“We'll make you work a little faster.” As they worked, Junior continuously threatened and taunted them. “You guys will do anything we want, won't you?” he said.

Around two that afternoon, Junior announced he would let one of them go and asked his audience, “Which one of these guys do you think is the nicest one?” They agreed, the one in the middle, McCafferty.

Boyd whispered to McCafferty, “My name is Travis Boyd. I'm from San Antonio. If you get out of here go right to the cops, please!”

Junior handcuffed McCafferty, and removed the chain from his ankle, and ordered him to climb into the bed of the truck. When they got back to the house, the old man came out holding a rope, tying a noose as he walked. He threw the rope over a tree limb. “Boy, you’re going to die now.” He slipped put the noose over his head and tightened it around his neck. McCafferty was pleading for his life, when the old said he’d spare him if he sign some release forms. McCafferty had no choice, and readily assented. Junior paused from poking him with the hotshot, to let him sign the papers. The whole extended family was present – Junior and Joyce, Mark and Sherri Hamilton, Pete, and some others. Surrounded by people pointing guns at him, he signed and wrote his social security number on the forms. The first one said he no been mistreated, and had enjoyed his stay there. Another said he had been paid what he had coming to him. But the ranchers weren’t through toying with him. “Tell me why I shouldn't kill you,” the old man said.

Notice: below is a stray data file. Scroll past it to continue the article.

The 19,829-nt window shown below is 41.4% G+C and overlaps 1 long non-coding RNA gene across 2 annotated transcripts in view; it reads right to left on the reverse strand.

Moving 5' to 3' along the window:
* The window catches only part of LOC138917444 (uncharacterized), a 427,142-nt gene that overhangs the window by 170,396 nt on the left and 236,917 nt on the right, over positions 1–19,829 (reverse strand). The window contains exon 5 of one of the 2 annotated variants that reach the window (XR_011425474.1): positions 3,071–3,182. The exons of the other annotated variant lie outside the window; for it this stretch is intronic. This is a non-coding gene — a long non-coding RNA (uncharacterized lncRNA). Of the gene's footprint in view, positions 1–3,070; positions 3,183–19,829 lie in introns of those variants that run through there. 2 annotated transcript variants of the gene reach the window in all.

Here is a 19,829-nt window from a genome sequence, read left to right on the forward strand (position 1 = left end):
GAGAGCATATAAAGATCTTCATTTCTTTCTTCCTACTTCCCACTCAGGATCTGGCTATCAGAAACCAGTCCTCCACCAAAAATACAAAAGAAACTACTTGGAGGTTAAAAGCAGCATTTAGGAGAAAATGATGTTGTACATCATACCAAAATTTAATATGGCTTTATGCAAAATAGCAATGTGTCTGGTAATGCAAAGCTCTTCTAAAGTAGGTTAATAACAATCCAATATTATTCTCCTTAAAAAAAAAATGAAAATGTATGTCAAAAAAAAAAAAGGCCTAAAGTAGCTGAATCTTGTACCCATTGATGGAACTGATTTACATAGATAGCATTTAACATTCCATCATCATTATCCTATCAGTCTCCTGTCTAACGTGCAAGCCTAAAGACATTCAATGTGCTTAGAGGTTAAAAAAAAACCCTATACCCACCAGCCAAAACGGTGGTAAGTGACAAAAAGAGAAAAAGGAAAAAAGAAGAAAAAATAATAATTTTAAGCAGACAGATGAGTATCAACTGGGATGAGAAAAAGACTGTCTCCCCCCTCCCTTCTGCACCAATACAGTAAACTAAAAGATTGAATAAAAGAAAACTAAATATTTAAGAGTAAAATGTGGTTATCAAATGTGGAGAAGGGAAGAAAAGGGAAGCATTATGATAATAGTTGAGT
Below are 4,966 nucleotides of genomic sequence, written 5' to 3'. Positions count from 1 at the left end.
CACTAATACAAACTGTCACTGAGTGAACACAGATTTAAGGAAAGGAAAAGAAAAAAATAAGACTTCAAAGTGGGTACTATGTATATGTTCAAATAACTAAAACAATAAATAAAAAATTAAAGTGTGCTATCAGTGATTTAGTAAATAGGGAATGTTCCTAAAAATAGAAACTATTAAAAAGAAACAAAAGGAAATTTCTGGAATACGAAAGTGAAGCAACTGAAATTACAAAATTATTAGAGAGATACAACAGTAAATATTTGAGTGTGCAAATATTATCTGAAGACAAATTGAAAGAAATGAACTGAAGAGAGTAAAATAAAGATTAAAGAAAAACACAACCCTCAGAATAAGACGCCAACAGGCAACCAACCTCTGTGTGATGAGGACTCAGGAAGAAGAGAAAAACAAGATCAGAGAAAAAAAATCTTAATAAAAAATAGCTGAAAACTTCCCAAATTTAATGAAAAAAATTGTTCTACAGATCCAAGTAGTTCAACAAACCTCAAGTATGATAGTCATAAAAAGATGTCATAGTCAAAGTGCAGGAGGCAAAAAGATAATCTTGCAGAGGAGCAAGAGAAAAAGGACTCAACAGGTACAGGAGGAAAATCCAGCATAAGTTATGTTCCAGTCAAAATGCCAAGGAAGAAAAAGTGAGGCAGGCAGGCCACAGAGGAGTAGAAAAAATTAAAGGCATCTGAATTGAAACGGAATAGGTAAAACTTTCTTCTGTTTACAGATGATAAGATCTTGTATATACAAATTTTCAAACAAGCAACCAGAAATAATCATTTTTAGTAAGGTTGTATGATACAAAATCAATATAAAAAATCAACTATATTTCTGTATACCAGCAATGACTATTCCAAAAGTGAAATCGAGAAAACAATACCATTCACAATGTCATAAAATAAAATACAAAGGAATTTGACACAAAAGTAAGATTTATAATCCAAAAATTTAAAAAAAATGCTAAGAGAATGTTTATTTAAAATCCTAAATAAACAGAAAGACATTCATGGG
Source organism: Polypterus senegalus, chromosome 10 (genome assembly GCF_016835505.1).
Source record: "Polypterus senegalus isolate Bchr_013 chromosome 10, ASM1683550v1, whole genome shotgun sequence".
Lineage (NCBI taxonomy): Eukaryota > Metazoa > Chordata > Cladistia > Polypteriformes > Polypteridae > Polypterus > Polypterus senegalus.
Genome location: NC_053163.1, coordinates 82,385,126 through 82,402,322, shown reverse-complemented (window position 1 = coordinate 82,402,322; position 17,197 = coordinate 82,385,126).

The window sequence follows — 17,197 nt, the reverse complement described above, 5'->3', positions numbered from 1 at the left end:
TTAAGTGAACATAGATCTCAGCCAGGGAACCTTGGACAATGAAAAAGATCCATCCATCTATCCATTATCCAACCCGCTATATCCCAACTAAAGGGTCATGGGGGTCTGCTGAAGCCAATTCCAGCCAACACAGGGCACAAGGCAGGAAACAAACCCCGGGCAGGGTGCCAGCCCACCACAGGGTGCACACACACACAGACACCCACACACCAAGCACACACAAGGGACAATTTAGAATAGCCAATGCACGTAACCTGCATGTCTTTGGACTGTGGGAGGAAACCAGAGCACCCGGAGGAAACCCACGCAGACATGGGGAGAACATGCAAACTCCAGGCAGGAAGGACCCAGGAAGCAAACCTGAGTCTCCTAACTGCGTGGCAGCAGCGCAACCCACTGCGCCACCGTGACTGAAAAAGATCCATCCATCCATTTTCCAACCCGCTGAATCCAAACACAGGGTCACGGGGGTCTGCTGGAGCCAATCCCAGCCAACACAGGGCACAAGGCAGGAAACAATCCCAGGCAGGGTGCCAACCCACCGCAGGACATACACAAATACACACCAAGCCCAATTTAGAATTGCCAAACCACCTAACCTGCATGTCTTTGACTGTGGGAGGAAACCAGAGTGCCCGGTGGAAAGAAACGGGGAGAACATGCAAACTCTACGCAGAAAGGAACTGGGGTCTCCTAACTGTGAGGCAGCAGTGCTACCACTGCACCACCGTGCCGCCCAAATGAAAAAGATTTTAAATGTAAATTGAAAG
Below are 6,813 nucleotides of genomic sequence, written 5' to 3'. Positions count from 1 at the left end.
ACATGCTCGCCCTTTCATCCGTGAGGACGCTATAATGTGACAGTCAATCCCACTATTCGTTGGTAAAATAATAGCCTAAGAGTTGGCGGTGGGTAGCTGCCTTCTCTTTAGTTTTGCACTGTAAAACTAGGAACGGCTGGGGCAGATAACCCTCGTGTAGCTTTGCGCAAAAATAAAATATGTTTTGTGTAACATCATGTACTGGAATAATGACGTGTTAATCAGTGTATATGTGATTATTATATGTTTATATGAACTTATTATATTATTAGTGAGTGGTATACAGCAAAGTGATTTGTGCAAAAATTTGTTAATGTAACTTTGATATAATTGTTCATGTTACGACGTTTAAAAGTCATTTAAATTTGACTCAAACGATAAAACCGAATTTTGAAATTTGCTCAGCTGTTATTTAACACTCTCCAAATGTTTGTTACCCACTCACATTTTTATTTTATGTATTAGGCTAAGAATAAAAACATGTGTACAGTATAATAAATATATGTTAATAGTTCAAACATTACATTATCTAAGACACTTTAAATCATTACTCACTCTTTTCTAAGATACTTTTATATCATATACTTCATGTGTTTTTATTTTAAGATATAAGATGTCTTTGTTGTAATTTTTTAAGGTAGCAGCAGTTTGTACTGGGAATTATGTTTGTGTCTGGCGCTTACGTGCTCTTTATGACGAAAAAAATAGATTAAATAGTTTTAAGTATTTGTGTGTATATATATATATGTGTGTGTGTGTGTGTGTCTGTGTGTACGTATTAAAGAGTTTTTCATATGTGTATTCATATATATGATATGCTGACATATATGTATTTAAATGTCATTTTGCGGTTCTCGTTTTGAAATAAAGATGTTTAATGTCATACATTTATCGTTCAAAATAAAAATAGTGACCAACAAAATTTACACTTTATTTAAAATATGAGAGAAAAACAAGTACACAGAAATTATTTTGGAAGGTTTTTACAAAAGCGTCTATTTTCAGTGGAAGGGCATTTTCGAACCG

“I have a young daughter in California who needs me,” McCafferty said, trying not to totally give into the fear. That wasn't good enough. The old man ordered him to write a suicide note. When he refused, they chained him to a tree and began shocking him again, until he agreed to sign the note. The ranchers forced him to write that he didn't enjoy living, and so was ending his life.

Meanwhile, back at the ranch, Boyd and the other prisoner were chained to a tree in the hog pen. When Junior returned, he showed them a bag of blood. He said that McCafferty had gotten smart-mouthed, so he killed him and drained his blood. He was going to kill them too. Junior went to work with the hotshot. The torment went on for a couple of hours. Joyce showed up a bucket full of blood, and threw it on the two chained men. All this time, there were men pointing guns at them, as Junior taunted them that that they were going to die.
It got even more dire when the old man came back. He pushed Boyd to his knees
with the hotshot, and grabbed him by the hair and held a knife to his throat, and told
him to start praying. Boyd, terrorized that he was going to die and be fed to the hogs,
began praying, crying and screaming all at the same time. . . .

That night, Joyce made a bowl of red jello for the men in the bunkhouse. When they started
to eat it, they saw it was molded around a piece of raw, bloody meat. She cackled, and said that Wes had cut it out of one of the men they had taken away.

Copyright, 2012, by Richard L Ellison